Category: Critical Care
Keywords: Cardiac arrest, transport, EMS (PubMed Search)
Historically, there has been debate on transporting outside hospital cardiac arrests, as well a trauma, with the question of whether to "scoop and run" or "stay and play".
Could hasty transportation of cardiac arrest patients put a damper on resuscitation quality?
A recent propensity-matched study in JAMA analyzed 192 EMS agencies across 10 N American sites.
-Resuscitation Outcomes Consortium Cardiac Epidemiologic Registry, which counted 43,969 consecutive cases of nontraumatic adult EMS-treated OHCA (median age 67, 37% of whom were women) in 2011-2015.
-25% of these patients were transported to the hospital
-Matched 1:1 with patients in refractory arrest who were resuscitated on scene
-Primary outcome was survival to hospital discharge, secondary outcome survival to hospital discharge with a favorable neurological status
-Duration of out-of-hospital resuscitation was only 6 minutes longer in the intra-arrest transport group (29.1 and 22.9 minutes; not a statistically significant difference)
-Survival to hospital discharge was 3.8% for patients who underwent intra-arrest transport and 12.6% for those who received on-scene resuscitation
-In the propensity-matched cohort, which included 27,705 patients, survival to hospital discharge occurred in 4.0% of patients who underwent intra-arrest transport vs 8.5% who received on-scene resuscitation (risk difference, 4.6% [95% CI, 4.0- 5.1])
-Favorable neurological outcome occurred in 2.9% of patients who underwent intra-arrest transport vs 7.1% who received on-scene resuscitation (risk difference, 4.2% [95% CI, 3.5%-4.9%])
-Intra-arrest transport during resuscitation was associated with worse odds of survival to hospital discharge compared to on-scene resuscitation (4% vs 8.5%, RR 0.48, CI 0.43-0.54)
-Findings persisted across subgroups of initial shockable rhythm vs. non-shockable rhythms (most common initial rhythm was aystole), as well as EMS witness arrests vs. unwitnessed arrests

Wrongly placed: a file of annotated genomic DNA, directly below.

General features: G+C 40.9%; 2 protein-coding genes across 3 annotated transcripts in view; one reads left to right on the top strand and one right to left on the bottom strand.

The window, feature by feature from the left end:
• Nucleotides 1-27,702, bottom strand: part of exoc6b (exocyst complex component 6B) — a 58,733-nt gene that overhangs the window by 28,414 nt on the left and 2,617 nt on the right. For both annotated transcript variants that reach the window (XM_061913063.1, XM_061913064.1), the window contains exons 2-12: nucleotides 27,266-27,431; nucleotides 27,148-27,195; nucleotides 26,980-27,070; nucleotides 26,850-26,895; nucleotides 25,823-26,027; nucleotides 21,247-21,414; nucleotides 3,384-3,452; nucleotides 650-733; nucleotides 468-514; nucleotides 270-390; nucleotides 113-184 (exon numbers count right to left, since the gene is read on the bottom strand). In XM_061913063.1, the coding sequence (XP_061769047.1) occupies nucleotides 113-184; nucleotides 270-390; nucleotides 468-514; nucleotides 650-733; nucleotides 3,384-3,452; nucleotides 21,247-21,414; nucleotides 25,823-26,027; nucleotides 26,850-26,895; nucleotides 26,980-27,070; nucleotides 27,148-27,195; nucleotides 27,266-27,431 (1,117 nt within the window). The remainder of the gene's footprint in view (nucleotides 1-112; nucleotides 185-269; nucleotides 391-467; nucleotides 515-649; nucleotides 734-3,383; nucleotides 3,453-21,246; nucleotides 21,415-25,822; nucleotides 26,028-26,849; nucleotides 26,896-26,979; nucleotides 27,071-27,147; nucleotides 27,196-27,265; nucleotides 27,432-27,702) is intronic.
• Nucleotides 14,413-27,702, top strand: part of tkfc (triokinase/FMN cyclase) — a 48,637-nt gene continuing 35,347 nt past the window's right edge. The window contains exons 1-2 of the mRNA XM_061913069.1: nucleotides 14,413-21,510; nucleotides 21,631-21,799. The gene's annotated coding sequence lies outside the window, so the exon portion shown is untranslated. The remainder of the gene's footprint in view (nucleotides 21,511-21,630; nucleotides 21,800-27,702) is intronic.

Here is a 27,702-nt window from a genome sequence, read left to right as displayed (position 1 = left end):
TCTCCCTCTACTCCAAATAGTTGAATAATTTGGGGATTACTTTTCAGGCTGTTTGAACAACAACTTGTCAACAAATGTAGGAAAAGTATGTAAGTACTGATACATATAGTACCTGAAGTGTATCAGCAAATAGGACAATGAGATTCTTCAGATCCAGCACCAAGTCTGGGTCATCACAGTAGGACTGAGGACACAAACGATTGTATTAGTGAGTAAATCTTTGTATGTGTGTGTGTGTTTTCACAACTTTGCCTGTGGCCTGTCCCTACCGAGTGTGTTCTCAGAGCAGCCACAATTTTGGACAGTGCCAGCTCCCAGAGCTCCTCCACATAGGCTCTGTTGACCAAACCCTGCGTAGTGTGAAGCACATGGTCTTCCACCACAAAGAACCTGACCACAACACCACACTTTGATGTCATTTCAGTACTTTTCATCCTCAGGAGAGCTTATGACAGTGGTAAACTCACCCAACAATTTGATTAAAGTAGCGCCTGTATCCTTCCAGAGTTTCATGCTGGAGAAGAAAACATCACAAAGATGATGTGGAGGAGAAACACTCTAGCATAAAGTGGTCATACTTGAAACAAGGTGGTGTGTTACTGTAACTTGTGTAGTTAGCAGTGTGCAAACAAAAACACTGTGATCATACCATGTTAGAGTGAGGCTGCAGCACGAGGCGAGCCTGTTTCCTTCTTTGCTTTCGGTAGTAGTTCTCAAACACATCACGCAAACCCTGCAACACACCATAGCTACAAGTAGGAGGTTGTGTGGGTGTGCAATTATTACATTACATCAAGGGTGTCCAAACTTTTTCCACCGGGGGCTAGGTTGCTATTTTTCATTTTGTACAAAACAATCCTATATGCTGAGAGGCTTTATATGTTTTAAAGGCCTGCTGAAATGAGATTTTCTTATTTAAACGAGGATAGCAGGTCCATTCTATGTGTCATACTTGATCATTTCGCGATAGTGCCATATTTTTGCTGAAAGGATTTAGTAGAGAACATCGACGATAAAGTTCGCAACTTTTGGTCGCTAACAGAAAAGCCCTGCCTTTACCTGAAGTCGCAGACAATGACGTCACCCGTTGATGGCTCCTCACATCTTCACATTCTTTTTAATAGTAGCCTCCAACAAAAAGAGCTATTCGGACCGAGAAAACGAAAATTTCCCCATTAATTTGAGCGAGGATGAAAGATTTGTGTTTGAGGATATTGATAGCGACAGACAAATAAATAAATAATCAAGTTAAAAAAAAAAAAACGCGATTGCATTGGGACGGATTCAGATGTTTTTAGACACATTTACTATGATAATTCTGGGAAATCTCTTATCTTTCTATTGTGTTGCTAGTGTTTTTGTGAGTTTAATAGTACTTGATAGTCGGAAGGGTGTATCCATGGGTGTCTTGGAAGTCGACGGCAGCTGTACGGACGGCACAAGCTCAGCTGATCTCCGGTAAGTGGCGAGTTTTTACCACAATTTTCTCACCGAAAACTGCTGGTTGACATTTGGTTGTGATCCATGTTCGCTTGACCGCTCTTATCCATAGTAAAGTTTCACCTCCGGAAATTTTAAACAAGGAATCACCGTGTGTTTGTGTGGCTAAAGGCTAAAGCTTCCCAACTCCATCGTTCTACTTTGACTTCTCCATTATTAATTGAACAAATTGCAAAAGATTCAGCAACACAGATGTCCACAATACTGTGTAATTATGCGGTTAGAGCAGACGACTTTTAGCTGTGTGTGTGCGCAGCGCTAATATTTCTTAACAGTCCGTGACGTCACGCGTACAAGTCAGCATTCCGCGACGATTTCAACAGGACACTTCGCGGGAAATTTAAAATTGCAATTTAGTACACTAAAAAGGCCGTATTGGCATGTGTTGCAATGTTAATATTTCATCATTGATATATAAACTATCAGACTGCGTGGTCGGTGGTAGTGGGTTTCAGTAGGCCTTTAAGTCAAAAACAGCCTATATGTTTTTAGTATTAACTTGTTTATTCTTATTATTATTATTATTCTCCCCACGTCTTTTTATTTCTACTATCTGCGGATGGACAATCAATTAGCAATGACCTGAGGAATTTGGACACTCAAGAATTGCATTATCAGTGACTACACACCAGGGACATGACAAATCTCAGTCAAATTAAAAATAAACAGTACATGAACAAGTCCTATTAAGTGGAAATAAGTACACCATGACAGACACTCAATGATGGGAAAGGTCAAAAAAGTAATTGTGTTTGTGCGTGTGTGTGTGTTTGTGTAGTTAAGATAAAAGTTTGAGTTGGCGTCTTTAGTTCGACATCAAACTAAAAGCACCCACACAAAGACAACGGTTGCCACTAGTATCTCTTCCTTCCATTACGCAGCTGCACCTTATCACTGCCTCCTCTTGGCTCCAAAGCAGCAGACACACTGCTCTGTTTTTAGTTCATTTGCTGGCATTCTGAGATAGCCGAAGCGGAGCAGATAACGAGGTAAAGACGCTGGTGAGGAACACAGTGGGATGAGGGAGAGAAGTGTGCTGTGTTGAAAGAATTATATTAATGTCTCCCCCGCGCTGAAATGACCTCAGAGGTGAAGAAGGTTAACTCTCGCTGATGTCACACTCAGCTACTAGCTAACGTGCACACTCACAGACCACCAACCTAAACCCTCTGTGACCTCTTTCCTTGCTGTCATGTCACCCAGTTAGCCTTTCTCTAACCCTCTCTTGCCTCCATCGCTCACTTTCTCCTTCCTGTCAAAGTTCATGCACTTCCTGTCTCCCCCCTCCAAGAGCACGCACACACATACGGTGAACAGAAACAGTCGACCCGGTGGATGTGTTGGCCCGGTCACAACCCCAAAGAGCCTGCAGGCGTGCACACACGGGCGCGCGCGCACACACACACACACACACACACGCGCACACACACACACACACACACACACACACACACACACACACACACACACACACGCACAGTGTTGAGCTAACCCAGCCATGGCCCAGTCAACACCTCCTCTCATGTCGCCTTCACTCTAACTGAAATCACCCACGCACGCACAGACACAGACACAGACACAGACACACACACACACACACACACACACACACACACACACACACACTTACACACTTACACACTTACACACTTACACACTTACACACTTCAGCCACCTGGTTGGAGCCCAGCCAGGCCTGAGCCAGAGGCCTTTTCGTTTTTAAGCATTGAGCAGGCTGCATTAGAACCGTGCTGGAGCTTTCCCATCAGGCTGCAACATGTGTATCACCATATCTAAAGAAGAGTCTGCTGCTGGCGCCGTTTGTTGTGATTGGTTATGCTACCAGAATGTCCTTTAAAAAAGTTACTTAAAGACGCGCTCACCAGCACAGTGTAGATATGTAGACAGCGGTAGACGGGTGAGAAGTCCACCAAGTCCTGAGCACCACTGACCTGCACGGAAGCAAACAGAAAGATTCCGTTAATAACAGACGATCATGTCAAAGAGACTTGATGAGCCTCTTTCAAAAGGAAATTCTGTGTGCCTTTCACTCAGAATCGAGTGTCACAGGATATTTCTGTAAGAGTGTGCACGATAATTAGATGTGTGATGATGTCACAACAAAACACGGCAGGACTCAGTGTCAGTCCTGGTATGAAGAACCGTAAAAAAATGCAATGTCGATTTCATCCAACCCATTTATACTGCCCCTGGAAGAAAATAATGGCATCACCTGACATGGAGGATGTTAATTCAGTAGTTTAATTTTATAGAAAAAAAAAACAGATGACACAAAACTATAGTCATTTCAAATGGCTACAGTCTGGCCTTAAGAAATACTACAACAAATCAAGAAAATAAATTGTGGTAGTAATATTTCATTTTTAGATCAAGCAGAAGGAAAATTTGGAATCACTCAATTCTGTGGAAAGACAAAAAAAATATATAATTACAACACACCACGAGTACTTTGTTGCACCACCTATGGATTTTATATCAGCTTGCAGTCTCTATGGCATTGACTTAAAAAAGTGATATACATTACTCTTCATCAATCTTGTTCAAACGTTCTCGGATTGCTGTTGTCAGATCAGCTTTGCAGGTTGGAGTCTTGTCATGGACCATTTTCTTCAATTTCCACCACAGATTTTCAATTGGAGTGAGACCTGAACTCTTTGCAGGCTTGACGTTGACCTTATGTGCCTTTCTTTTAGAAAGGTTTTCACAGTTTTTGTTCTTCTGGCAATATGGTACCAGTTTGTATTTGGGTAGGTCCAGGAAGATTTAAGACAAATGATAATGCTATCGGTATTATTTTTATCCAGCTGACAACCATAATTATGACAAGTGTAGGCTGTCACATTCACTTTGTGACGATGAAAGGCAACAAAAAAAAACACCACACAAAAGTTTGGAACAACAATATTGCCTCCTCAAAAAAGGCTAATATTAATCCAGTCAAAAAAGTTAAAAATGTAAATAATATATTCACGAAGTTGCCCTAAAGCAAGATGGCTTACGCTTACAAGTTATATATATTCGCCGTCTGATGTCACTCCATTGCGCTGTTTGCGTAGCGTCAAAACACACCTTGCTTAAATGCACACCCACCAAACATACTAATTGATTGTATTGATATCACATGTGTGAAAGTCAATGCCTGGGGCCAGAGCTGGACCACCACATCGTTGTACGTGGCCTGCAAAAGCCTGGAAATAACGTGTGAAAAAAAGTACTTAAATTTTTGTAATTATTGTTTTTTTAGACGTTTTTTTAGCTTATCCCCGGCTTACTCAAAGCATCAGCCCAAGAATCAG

-This study does not support the routine transportation of patients in cardiac arrest during rescuscitation.
-The neurologically intact survival benefit associated with on-scene resuscitation is both impressive and intriguing.
-However, what implications could this have on ECPR?
-Potential bias due to observational nature of study
-Duration of resuscitations very similar, unknown exactly how long transport times were or if this was in urban or rural populations
-External validity not generalizable due to heterogeneity of patient populations and EMS systems
-Further randomized clinical trials are required
Grunau B, Kime N, Leroux B, et al. Association of Intra-arrest Transport vs Continued On-Scene Resuscitation With Survival to Hospital Discharge Among Patients With Out-of-Hospital Cardiac Arrest. JAMA. 2020;324(11):1058–1067. doi:10.1001/jama.2020.14185
Category: Critical Care
Keywords: gastrointestinal bleeding, TXA (PubMed Search)
Prior to this study, a Cochrane review and meta-analysis of TXA for upper GI bleeds with 7 trials (1654 patients), showed a large reduction in mortality with TXA (RR 0.61, 95% CI 0.42-0.98, p=0.01)
-Randomized, international, multicentre, placebo-controlled trial at 164 hospitals in 15 countries Juy 2013-2019
->16/18 years old with upper or lower GI bleeding
-1 g TXA IV over 10 minutes followed by maintenance dose 3 g TXA over 24 hours
-Main outcome death due to bleeding within 5 days
-4% (222/5994) died in TXA group vs 4% (226/5981) placebo risk ratio RR 0.99, 95% CI 0.82-1.18
-Arterial thromboembolic events MI/CVA similar in both groups (0.7% vs 0.8%)
-Venous thromboembolic events PE/DVT higher in TXA group (0.8% vs 0.4%)
-Initially calculated all cause mortality until realization that over half deaths were due to non-bleeding causes, changed to death related to bleeding, allowing study appropriate power to detect difference
-Majority of patients had UGIB/variceal bleeding due to liver disease, over 75% deaths in those with liver disease
-Only 16% patients randomized in <3 hours, most >8 hours (CRASH-2 trial found benefit TXA in trauma patients only <3 hrs to administration)
-TXA should not be used in the management of GI bleeds
-Increased venous thromboembolic events associated with TXA administration for GI bleeds
HALT-IT Trial Collaborators. Effects of a high-dose 24-h infusion of tranexamic acid on death and thromboembolic events in patients with acute gastrointestinal bleeding (HALT-IT): an international randomised, double-blind, placebo-controlled trial. Lancet. 2020;395(10241):1927-1936. doi:10.1016/S0140-6736(20)30848-5
Gluud LL, Klingenberg SL, Langholz E. Tranexamic acid for upper gastrointestinal bleeding. Cochrane Database Syst Rev. 2012;1